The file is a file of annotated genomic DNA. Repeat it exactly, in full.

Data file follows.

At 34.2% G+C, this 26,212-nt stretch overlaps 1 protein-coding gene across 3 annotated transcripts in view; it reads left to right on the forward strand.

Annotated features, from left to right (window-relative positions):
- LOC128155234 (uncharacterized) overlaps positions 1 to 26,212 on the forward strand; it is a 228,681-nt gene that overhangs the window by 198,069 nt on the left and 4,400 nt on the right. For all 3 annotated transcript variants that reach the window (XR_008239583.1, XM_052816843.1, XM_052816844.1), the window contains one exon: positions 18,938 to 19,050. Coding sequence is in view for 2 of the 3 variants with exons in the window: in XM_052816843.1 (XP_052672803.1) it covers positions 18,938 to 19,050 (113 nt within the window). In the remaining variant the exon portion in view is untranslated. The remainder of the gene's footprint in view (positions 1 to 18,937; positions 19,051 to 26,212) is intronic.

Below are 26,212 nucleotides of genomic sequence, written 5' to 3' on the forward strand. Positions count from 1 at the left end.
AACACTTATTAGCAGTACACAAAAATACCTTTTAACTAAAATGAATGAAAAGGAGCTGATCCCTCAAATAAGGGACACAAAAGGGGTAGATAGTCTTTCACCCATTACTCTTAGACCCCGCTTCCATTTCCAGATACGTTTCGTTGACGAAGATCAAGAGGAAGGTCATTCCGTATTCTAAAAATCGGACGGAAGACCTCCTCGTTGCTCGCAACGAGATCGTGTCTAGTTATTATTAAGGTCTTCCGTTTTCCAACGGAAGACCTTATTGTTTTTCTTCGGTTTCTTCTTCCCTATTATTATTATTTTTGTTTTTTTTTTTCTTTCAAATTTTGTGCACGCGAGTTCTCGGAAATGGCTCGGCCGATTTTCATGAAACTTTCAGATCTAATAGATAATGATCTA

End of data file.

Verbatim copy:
At 34.2% G+C, this 26,212-nt stretch overlaps 1 protein-coding gene across 3 annotated transcripts in view; it reads left to right on the forward strand.

Annotated features, from left to right (window-relative positions):
- LOC128155234 (uncharacterized) overlaps positions 1 to 26,212 on the forward strand; it is a 228,681-nt gene that overhangs the window by 198,069 nt on the left and 4,400 nt on the right. For all 3 annotated transcript variants that reach the window (XR_008239583.1, XM_052816843.1, XM_052816844.1), the window contains one exon: positions 18,938 to 19,050. Coding sequence is in view for 2 of the 3 variants with exons in the window: in XM_052816843.1 (XP_052672803.1) it covers positions 18,938 to 19,050 (113 nt within the window). In the remaining variant the exon portion in view is untranslated. The remainder of the gene's footprint in view (positions 1 to 18,937; positions 19,051 to 26,212) is intronic.

Below are 26,212 nucleotides of genomic sequence, written 5' to 3' on the forward strand. Positions count from 1 at the left end.
AACACTTATTAGCAGTACACAAAAATACCTTTTAACTAAAATGAATGAAAAGGAGCTGATCCCTCAAATAAGGGACACAAAAGGGGTAGATAGTCTTTCACCCATTACTCTTAGACCCCGCTTCCATTTCCAGATACGTTTCGTTGACGAAGATCAAGAGGAAGGTCATTCCGTATTCTAAAAATCGGACGGAAGACCTCCTCGTTGCTCGCAACGAGATCGTGTCTAGTTATTATTAAGGTCTTCCGTTTTCCAACGGAAGACCTTATTGTTTTTCTTCGGTTTCTTCTTCCCTATTATTATTATTTTTGTTTTTTTTTTTCTTTCAAATTTTGTGCACGCGAGTTCTCGGAAATGGCTCGGCCGATTTTCATGAAACTTTCAGATCTAATAGATAATGATCTA